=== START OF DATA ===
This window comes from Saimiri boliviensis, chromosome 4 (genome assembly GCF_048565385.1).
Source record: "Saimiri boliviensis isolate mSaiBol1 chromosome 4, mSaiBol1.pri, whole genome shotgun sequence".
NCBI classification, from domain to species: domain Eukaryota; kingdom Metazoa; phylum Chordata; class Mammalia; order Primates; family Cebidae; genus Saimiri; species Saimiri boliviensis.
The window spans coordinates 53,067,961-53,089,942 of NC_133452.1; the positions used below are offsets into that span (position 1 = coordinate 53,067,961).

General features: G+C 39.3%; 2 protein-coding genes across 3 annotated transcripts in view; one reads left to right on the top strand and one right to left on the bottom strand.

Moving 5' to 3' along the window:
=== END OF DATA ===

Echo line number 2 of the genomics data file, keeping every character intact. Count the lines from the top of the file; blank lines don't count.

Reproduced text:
Source record: "Saimiri boliviensis isolate mSaiBol1 chromosome 4, mSaiBol1.pri, whole genome shotgun sequence".